The Wedding Band Recalls a Forbidden Love in the Time of Legal Segregation – Riverfront Times

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Alice Childress’ The Wedding Band: A Love/Hate Story in Black and White is a powerful examination of miscegenation that’s at once tender, hopeful and realistically prejudiced. The Black Rep explores this moving script in an excellent, nuanced production highlighted by captivating performances.

From enslavers abandoning (or selling) their children born by Black women to laws against marriage between people considered to be of different races to prohibitions against affection and marriage among same sex couples, our country has constructed barriers and fought against love time and again. Childress’ play, set in the south in 1918, expertly examines this truth.

Julia, a successful, independent Black seamstress, has recently rented a small house in the backyard of Fanny Johnson. Johnson is one of few Black landowners in the small South Carolina town where the play is set, and she’s determined to stay on the good side of the white folks. Two other rentals dot the backyard, one occupied by Mattie and her daughter Teeta, the other by Lula Green and her grown, adopted son Nelson.

There’s tension between the established residents and their new neighbor, but their interactions are reasonably friendly. Everyone bristles, however, when they learn that Julia is in love with and planning to marry Herman, a white baker with an exceptionally racist mother and less offensively racist sister. After Herman collapses in the backyard with influenza, the conflict increases. Julia fights with every fiber in her being to heal Herman and hold onto her dreams of moving to New York, where they can legally marry.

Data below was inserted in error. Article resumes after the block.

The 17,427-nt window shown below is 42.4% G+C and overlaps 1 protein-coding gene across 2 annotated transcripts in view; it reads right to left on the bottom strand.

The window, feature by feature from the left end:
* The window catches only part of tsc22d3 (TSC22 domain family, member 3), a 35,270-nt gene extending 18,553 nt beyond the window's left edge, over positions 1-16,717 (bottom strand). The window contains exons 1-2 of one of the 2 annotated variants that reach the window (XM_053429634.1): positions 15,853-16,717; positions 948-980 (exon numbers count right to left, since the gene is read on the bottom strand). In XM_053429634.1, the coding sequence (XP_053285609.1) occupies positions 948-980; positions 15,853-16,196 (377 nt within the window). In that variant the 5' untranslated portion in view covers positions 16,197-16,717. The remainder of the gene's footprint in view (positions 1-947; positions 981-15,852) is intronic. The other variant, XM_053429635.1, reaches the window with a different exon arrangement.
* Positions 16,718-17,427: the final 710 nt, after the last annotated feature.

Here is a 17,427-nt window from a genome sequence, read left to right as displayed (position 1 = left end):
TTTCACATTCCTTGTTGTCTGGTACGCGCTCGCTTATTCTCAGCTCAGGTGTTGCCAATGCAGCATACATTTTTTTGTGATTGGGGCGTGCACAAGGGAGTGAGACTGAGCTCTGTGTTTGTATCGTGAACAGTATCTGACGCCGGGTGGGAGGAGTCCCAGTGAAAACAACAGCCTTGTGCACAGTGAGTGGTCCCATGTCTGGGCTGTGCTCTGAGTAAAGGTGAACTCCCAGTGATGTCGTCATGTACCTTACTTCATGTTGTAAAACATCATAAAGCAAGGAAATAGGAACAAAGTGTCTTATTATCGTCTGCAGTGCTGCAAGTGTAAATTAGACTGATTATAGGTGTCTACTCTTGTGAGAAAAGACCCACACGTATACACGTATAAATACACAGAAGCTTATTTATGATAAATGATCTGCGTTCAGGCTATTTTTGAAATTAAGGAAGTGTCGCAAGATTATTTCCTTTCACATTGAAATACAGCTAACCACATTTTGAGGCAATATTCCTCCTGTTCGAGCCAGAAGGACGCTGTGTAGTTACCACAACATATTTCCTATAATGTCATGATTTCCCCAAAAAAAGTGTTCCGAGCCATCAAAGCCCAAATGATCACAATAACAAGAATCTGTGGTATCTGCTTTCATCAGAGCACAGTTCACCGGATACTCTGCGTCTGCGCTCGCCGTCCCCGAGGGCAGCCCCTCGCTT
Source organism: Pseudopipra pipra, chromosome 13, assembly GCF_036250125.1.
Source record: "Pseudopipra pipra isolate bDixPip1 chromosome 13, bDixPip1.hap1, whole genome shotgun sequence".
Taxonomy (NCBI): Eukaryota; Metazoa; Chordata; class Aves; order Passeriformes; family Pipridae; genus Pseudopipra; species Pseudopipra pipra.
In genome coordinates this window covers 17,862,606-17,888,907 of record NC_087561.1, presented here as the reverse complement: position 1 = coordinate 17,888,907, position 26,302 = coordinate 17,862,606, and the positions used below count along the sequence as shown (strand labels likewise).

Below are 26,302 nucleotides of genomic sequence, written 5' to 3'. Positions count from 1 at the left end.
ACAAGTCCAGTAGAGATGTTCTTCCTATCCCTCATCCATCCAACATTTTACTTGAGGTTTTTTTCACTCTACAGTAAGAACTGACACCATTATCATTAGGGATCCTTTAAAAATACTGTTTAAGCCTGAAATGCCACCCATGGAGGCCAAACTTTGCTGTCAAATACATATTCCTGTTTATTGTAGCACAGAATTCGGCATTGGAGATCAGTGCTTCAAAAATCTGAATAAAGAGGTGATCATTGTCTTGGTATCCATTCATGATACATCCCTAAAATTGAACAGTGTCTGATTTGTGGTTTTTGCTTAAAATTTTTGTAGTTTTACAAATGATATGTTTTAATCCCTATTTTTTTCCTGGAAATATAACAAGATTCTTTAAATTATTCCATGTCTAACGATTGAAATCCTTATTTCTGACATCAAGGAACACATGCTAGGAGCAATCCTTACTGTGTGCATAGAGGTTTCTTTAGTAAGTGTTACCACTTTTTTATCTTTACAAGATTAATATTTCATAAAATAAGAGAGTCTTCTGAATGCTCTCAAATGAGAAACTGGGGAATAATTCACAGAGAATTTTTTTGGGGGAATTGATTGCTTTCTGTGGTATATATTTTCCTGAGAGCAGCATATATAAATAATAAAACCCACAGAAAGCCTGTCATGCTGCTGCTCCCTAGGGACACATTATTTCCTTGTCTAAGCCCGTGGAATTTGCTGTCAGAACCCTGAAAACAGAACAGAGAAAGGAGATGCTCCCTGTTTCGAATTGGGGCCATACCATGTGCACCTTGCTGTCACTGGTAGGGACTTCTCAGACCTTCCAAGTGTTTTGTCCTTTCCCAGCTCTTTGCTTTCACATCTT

Jacqueline Thomas is captivating as Julia, a woman as self-assured and determined as she is devoted. Thomas capably navigates the play’s challenging arc with poise and a fully connected authenticity that underscores her character’s essential humanity and kindness. Jeff Cummings is sympathetic, yet genuinely duplicitous as Herman. His singular affection for Julia reflects his own deep-seated racism and is disturbingly but not unsurprisingly revealed in a feverish recitation.

Velma Austin walks a fine line between self-preservation, decency and the desire to elevate herself in white society, but she’s not intentionally mean-spirited. Christina Yancy exudes a genuinely caring and pure heart as Mattie, a woman doing her best to hold on until her husband returns from war. Vivian Helena Himes and Lucy Miller are delightful as daughter Teeta and Princess, the white girl Mattie watches. Tamara Thomas and Christian Kitchens fill Lula and Nelson with the desire for a better future while Isaiah Di Lorenzo, Kari Ely and Ellie Schwetye display the casual cruelty and overt racism prevalent in white society in 1918.

The Wedding Band is a powerfully affecting and expertly constructed story about forbidden love. The vestiges of systemic racism are woven throughout Childress’ pointed dialogue in ways that echo opinions still held by some, even if less overtly expressed. Despite all the obstacles and cruelty, Thomas ensures Julia remains a steadfast, deeply caring soul, making audiences long for a happier outcome. The Black Rep’s production, directed with finesse by Geovonday Jones, is a tragically beautiful tale you won’t want to miss, though it may break the heart of anyone with compassion for love that blossoms without adhering to established rules.

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